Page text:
Local startups in running for Dyson Award
WATERLOO REGION — Two Waterloo Region startups are among the finalists in a prestigious international engineering competition.
Grasp and Voltera V-One are among five Canadian finalists for the James Dyson Award.
A team of Mechatronics engineering students from the University of Waterloo founded Grasp to create a bicycle lock that opens after reading thumbprints. The team is currently working out of a hardware accelerator in China known as HAX.
Voltera created a 3D printer that uses conductible inks to quickly make customized circuit boards. It is based in the Velocity Foundry in downtown Kitchener.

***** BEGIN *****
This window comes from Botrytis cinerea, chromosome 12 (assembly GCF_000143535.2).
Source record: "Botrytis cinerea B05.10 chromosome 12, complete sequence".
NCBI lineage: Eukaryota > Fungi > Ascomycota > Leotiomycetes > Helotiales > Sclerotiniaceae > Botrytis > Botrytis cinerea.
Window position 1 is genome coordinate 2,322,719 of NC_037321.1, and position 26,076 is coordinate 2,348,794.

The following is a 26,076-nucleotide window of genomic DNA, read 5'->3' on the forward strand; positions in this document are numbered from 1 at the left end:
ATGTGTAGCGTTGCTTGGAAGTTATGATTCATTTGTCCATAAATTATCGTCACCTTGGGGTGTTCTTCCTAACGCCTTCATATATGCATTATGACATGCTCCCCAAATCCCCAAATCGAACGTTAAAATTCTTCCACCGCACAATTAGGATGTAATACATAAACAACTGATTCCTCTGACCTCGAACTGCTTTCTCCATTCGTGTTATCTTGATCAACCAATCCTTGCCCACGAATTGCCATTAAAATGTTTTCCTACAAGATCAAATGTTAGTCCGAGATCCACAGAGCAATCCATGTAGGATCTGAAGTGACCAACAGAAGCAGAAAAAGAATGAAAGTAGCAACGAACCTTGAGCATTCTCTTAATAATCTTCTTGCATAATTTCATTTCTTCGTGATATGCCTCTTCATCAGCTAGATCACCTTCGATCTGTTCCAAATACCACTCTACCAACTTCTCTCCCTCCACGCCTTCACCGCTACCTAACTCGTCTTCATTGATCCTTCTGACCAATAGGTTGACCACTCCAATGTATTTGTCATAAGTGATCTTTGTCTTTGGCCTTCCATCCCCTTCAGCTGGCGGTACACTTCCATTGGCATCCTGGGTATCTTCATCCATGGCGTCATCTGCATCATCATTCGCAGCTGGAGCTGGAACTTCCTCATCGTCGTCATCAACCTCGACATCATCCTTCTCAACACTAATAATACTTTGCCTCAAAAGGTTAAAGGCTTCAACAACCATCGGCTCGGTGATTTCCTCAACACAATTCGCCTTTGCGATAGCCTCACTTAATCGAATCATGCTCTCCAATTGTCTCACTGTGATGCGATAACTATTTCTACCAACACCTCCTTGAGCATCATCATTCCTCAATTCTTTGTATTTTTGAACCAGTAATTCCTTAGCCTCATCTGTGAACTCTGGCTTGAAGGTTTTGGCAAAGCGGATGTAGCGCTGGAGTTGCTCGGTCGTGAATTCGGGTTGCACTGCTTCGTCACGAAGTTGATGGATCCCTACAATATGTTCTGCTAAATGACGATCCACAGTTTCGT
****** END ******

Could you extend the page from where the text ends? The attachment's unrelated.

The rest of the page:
In the Canadian portion of the awards, Grasp and Voltera were runners-up to the Drumi, a foot-powered washing machine developed by Yi Jiang of the Ontario College of Art and Design. The Drumi wins $3,600.
Grasp, Voltera and the Drumi all advance to the next stage of the competition that will reduce the top 100 entries to a shortlist of 20. The final winner will be announced in November and wins $54,000, plus $9,000 for its university department.
The James Dyson Award is an international student design competition open to university students or recent graduates who studied product design, industrial design or engineering.
It is run by the James Dyson Foundation set up by James Dyson, a British inventor who made a fortune after developing the Dyson bagless vacuum cleaner.
This year's competition attracted 690 entries from 20 countries.